Rally driving

In Argentina it only has to look like it might rain at some stage today for everything to be cancelled and no-one to go anywhere. There have merely been clouds in the sky at times when I’ve been the only person show up to a meeting and the organiser has expressed surprise that I turned out “in this weather”. “What weather?” I say, deciding whether it’s worth explaining yet again how much it rains in the UK and yet our economy still manages to creak along.
The clouds became heavy and black towards midday, and the kid who I need to deliver home lives ten kilometres down the Ruta (officially the equivalent of an A road, think just-about B road for quality), followed by two kilometres up a mud track. So I thought if we set off right now we might just be able to get up the track and back out again before it turns into a swamp. I collected Joni from nursery and off we went. The ruta was pretty dire, a lot of surface water but passable, if you’re OK with the lorries from the other direction periodically sending a sheet of water cascading across the windscreen. Luckily everything was going slowly, which is quite unusual here.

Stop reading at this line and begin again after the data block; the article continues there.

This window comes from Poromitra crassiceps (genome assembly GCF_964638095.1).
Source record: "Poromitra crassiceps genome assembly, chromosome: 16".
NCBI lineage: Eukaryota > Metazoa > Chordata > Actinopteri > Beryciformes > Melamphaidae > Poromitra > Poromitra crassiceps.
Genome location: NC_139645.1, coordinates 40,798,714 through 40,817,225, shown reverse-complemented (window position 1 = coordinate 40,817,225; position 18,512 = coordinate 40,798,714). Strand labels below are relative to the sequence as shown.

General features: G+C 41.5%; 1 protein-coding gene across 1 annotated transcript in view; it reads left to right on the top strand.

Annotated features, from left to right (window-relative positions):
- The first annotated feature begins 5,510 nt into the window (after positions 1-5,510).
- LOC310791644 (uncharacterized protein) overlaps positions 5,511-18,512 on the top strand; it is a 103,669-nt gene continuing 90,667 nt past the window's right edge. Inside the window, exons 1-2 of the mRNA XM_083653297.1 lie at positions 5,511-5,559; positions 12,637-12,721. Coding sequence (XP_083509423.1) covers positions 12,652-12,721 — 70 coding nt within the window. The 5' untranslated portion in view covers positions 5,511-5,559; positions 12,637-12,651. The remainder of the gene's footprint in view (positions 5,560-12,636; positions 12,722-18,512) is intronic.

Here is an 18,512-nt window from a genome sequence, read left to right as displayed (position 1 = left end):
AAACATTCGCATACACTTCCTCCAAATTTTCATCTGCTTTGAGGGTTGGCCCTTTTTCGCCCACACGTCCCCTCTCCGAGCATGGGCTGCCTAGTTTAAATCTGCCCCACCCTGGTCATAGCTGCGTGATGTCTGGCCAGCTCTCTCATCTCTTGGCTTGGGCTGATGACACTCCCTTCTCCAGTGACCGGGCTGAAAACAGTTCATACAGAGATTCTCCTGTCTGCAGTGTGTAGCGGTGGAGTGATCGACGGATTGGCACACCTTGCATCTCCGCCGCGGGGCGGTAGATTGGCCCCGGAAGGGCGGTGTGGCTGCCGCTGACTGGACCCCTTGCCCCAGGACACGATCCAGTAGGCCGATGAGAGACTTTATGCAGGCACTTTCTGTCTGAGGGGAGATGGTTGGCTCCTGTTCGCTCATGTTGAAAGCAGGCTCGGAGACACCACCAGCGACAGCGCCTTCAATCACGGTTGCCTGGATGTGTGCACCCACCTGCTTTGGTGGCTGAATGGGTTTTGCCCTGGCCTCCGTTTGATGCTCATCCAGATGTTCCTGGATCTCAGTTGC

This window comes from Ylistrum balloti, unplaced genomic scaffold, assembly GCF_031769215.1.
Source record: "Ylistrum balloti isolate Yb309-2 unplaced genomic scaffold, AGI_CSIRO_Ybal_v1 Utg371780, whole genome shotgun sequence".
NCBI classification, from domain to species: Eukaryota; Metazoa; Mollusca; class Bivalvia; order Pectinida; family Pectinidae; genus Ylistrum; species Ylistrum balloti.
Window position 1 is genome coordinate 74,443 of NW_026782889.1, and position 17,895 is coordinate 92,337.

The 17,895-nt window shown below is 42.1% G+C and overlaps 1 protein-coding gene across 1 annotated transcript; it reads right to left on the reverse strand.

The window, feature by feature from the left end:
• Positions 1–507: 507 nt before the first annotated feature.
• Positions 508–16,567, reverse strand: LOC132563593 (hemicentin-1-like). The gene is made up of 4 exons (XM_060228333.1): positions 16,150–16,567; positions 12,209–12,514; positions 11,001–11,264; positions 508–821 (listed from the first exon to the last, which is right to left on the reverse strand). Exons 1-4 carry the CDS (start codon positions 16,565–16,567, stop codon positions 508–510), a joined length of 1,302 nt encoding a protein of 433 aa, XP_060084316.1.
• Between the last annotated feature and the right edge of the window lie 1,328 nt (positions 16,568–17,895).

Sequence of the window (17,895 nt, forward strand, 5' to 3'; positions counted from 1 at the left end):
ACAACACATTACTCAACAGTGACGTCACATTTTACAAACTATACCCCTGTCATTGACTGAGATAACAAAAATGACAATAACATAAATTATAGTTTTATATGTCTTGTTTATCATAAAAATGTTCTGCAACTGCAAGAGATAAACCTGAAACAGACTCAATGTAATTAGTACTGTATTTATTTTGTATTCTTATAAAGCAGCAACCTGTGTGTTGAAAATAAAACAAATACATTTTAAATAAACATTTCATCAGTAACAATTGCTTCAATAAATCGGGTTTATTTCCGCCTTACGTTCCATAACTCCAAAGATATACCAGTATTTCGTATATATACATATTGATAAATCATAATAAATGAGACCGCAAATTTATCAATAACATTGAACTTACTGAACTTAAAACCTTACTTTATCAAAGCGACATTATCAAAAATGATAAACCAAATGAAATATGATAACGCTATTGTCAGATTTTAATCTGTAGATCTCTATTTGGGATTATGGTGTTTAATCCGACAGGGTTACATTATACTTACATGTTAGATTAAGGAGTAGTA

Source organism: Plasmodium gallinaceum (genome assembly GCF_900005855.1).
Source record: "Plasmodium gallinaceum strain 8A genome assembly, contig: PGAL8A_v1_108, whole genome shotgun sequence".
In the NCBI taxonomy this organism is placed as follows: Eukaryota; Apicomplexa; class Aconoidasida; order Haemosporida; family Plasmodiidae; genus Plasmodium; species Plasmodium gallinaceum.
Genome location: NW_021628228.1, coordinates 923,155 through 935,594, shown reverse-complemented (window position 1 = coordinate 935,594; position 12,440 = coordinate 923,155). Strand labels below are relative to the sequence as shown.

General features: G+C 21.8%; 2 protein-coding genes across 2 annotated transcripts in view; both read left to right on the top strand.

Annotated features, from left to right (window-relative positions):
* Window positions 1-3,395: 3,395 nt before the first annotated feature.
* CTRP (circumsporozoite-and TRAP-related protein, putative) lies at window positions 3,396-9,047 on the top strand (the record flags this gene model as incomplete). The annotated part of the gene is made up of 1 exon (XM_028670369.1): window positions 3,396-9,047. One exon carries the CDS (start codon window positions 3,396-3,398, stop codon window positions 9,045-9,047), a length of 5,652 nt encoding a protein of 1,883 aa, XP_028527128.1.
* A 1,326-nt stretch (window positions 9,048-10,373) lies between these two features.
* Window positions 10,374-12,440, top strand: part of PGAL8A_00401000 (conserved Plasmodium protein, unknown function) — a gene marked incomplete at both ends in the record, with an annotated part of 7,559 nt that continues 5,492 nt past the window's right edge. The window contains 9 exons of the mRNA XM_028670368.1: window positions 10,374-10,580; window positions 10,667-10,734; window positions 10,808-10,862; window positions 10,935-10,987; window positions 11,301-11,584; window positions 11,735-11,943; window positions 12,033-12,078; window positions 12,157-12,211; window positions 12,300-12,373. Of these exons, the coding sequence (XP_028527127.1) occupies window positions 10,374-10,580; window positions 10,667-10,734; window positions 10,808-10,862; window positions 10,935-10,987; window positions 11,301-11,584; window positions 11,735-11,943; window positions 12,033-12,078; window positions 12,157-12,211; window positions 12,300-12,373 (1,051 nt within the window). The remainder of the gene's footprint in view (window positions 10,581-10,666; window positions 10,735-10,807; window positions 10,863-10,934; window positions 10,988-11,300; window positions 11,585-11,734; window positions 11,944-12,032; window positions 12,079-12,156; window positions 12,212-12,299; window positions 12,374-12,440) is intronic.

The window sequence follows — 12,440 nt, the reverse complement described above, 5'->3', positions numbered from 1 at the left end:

Knowing that mud track well, it’s the same one I was stuck in a couple of weeks ago, I deliberately turned in a couple of metres ahead of where I knew I’d get beached again. I didn’t get stuck, we skated across the surface of the not-even-remotely-hard shoulder and came to a halt at a jaunty angle with two wheels hanging over the grassy bank. The judges awarded 8.6 for artistic merit. At that exact moment Martin phoned my mobile to tell me he thought the weather was too bad and that I should delay leaving till it stopped a bit. So I was at least able to agree that the weather was indeed too bad….

I got out and clambered gingerly around the car before concluding that it was stable if rakish and that the kids would be safer in than out. AA and RAC are but distant memories. Critical as I may be towards those who cultivate their helpless female personations, there are times when. So I stood at the edge of the ruta looking wet and needy, next to my piruetted vehicle, and predictably the world stopped to pull us out.

Cue lots of thanks and no harm done. The car’s getting used to its regular layers of mud. Learning outcomes for the driver; 1. I am not called to Rally driving. 2. The hard shoulder is not called the hard shoulder in Argentina because it isn’t. 3. Despite my good British upbringing, there are some things that just don’t work in the rain.

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